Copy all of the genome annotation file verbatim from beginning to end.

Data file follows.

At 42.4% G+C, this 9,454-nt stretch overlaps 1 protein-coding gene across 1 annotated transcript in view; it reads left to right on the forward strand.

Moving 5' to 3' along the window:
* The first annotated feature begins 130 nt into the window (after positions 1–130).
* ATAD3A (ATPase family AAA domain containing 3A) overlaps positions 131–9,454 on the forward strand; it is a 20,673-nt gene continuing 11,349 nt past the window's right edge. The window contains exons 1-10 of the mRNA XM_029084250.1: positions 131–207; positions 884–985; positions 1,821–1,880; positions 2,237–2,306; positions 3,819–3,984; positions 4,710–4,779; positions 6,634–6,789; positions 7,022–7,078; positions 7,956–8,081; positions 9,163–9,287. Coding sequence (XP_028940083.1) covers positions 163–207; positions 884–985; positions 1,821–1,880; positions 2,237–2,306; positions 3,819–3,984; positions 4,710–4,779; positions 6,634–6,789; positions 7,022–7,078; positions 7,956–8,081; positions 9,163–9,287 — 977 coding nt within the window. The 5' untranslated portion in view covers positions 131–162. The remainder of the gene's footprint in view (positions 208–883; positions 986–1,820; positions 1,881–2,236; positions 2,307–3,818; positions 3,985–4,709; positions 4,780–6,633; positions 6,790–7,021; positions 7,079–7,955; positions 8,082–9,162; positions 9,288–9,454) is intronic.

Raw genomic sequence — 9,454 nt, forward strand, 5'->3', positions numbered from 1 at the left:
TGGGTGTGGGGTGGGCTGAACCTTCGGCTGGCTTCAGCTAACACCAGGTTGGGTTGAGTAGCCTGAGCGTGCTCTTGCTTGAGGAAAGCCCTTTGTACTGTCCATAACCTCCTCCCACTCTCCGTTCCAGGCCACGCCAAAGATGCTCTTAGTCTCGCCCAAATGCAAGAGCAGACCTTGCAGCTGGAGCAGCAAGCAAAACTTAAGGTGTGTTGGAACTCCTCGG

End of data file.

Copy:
At 42.4% G+C, this 9,454-nt stretch overlaps 1 protein-coding gene across 1 annotated transcript in view; it reads left to right on the forward strand.

Moving 5' to 3' along the window:
* The first annotated feature begins 130 nt into the window (after positions 1–130).
* ATAD3A (ATPase family AAA domain containing 3A) overlaps positions 131–9,454 on the forward strand; it is a 20,673-nt gene continuing 11,349 nt past the window's right edge. The window contains exons 1-10 of the mRNA XM_029084250.1: positions 131–207; positions 884–985; positions 1,821–1,880; positions 2,237–2,306; positions 3,819–3,984; positions 4,710–4,779; positions 6,634–6,789; positions 7,022–7,078; positions 7,956–8,081; positions 9,163–9,287. Coding sequence (XP_028940083.1) covers positions 163–207; positions 884–985; positions 1,821–1,880; positions 2,237–2,306; positions 3,819–3,984; positions 4,710–4,779; positions 6,634–6,789; positions 7,022–7,078; positions 7,956–8,081; positions 9,163–9,287 — 977 coding nt within the window. The 5' untranslated portion in view covers positions 131–162. The remainder of the gene's footprint in view (positions 208–883; positions 986–1,820; positions 1,881–2,236; positions 2,307–3,818; positions 3,985–4,709; positions 4,780–6,633; positions 6,790–7,021; positions 7,079–7,955; positions 8,082–9,162; positions 9,288–9,454) is intronic.

Raw genomic sequence — 9,454 nt, forward strand, 5'->3', positions numbered from 1 at the left:
TGGGTGTGGGGTGGGCTGAACCTTCGGCTGGCTTCAGCTAACACCAGGTTGGGTTGAGTAGCCTGAGCGTGCTCTTGCTTGAGGAAAGCCCTTTGTACTGTCCATAACCTCCTCCCACTCTCCGTTCCAGGCCACGCCAAAGATGCTCTTAGTCTCGCCCAAATGCAAGAGCAGACCTTGCAGCTGGAGCAGCAAGCAAAACTTAAGGTGTGTTGGAACTCCTCGG